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Italian Sons and Daughters of Italy/IANU Foundation 2014 Biennial Convention

by Ron Gruendl During the opening luncheon at the ISDA Convention in Chicago this summer, Hilton Worldwide executive Robert Allegrini opened his remarks by noting his first ISDA convention was held in Pittsburgh back in the late 1980s. “I never thought that a quarter century later, I would be addressing you as a keynote speaker,” he quipped. Allegrini said that his remarks would focus on evangelism “in the noble cause of promoting, preserving and protecting the Italian American culture and heritage.” When visiting the Coliseum in Rome at 10 years of age, his father dug a small stone from a …

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Mosaic impresario Matteo Randi

This we know: Italians and their ancestors claim crucial contributions in just about every classic art form. But the place of mosaics in Italian history is far lesser known to many art lovers. That’s why the Chicago Mosaic School in the city’s North Center neighborhood plays two vital roles: not just as a place to learn the craft, but also to pass down ancient traditions. “It’s about 25 centuries old as a medium and if we want to be correct, we should give credit to the Greeks for the invention,” says Matteo Randi, educational director at Chicago Mosaic. “But the …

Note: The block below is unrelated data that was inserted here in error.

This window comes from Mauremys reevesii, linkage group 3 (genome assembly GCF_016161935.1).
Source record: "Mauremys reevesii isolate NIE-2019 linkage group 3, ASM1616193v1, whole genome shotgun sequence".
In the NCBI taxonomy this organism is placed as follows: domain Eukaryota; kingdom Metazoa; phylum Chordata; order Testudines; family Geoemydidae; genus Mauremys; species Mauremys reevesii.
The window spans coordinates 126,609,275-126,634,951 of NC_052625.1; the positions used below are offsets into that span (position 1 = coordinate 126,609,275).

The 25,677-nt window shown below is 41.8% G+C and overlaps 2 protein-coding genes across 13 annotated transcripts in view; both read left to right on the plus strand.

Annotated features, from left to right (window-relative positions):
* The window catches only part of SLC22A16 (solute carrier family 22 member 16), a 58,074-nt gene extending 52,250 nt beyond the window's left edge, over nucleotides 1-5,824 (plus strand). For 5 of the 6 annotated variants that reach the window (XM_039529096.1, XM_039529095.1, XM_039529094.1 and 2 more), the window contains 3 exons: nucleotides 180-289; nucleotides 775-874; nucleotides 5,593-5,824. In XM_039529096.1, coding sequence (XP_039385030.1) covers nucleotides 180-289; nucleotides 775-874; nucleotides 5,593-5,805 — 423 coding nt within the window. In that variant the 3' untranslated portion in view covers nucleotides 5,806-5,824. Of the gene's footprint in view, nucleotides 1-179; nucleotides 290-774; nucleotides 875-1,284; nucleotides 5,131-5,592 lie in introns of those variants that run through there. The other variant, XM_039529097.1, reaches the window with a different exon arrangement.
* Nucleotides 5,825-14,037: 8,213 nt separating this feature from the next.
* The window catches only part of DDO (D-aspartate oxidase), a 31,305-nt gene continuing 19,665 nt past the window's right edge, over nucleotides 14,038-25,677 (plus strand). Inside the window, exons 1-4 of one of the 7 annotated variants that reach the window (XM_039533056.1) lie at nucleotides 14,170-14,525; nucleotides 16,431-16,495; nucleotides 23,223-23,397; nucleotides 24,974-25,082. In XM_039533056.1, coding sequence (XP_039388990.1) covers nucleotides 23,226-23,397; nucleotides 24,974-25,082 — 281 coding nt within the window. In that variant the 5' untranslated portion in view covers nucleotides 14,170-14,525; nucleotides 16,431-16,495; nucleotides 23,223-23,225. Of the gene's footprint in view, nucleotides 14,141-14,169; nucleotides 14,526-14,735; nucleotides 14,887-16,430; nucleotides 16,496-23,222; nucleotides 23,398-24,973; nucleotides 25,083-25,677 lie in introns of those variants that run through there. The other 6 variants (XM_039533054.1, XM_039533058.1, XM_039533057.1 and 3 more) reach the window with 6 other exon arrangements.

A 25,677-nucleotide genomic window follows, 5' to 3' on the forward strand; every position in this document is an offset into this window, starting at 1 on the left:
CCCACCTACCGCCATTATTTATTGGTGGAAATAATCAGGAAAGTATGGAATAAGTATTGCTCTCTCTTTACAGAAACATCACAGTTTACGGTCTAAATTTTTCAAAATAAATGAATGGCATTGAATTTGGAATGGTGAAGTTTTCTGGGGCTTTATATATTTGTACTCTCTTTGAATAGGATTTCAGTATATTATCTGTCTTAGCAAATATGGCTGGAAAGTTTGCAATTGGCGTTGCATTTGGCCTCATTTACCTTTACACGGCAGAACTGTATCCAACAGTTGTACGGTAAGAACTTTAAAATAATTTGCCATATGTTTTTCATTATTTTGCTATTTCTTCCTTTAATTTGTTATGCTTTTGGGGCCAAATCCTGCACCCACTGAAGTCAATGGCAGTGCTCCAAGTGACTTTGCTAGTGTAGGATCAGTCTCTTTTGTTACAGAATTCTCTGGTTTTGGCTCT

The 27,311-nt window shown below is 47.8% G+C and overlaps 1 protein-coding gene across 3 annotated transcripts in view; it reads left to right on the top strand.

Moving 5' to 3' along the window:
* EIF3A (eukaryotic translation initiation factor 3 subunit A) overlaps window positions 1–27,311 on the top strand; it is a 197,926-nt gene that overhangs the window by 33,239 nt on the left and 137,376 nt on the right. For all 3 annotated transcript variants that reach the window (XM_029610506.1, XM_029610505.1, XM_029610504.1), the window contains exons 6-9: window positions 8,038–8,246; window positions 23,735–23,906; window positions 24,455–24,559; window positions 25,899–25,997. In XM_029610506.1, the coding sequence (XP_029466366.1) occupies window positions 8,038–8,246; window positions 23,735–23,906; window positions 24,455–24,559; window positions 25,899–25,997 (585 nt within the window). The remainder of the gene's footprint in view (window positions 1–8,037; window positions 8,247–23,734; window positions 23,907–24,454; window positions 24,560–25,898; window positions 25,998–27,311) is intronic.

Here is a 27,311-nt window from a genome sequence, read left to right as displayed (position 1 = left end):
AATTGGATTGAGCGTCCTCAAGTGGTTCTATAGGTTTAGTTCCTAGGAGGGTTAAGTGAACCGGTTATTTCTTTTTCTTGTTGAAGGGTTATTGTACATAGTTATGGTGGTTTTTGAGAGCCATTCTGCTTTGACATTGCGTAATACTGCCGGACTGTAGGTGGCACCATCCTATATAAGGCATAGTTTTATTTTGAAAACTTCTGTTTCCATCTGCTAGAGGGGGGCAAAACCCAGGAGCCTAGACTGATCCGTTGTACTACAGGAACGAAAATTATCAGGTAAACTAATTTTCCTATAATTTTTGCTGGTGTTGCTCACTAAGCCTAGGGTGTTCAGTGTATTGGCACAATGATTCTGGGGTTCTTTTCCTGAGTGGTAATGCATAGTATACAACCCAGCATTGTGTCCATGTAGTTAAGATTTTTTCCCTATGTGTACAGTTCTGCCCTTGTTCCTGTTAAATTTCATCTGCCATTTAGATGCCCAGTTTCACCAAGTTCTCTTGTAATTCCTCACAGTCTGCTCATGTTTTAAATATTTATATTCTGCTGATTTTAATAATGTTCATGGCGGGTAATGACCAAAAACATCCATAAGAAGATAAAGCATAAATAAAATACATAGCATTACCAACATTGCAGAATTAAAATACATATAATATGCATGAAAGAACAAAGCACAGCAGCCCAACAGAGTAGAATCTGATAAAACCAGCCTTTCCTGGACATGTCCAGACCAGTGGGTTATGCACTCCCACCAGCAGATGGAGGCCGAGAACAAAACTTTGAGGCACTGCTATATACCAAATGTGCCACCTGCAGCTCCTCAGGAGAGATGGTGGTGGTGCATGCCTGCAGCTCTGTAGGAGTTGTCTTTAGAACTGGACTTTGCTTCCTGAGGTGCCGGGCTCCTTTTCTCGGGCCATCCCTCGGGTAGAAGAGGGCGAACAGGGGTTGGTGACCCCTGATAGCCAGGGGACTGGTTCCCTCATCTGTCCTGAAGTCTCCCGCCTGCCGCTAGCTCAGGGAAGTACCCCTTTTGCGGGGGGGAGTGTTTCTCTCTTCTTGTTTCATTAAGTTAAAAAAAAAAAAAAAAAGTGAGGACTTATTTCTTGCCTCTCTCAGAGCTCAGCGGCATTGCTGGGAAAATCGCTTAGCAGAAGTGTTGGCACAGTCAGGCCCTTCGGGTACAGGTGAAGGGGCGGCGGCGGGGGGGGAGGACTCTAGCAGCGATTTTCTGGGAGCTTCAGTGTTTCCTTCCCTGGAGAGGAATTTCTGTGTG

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Bernard A. Affetto & Co.

If Italian family traditions begin at home, then so, too, should Italian family business ventures. While Lewis Affetto was only 16, he helped his father, Bernard, with tax work he did out of their residence in Chicago’s Galewood neighborhood. “I’d do bookkeeping for family businesses and some simple tax returns,” recalls Lewis Affetto, who’s of Sicilian lineage. “It just came naturally to me. Then I took some accounting classes in high school and did very well, so I decided it was the right way to go.” Boy, was it ever. Today Lewis and his sister Maria Gambino run Bernard A. …

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Elevator expert Robert Capuani

Growing up the son of Italian immigrant parents in the Taylor Street area, Robert Capuani learned a lesson that prepared him for a lifetime of success: “My father always told me, ‘No one’s going to give you anything for nothing,” and that you’ve got to work hard to set and achieve every goal.” As director of the Elevator Safety Division for the Illinois fire marshal, you could say Capuani has taken a steady ride to the top floor of his profession. He started the state’s program in 2006 and today, “We’re responsible for 34,000 elevators in the whole state outside …

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Alta Villa Banquets

What’s the secret sauce that makes Alta Villa Banquets of Addison such a success? From a culinary standpoint, you could start by noting that all the food, from sausages and soups to pastas and pizzas, is made fresh on the premises. You could also look at the long history Alta Villa has enjoyed serving Chicagoland’s Italian-American community and the many special events it has catered for the area’s unions. (It recently hosted the 100th anniversary of the Cement Mason’s Union Local No. 502, attended by Gov. Pat Quinn and more than 700 guests.) But even if you consider all that, …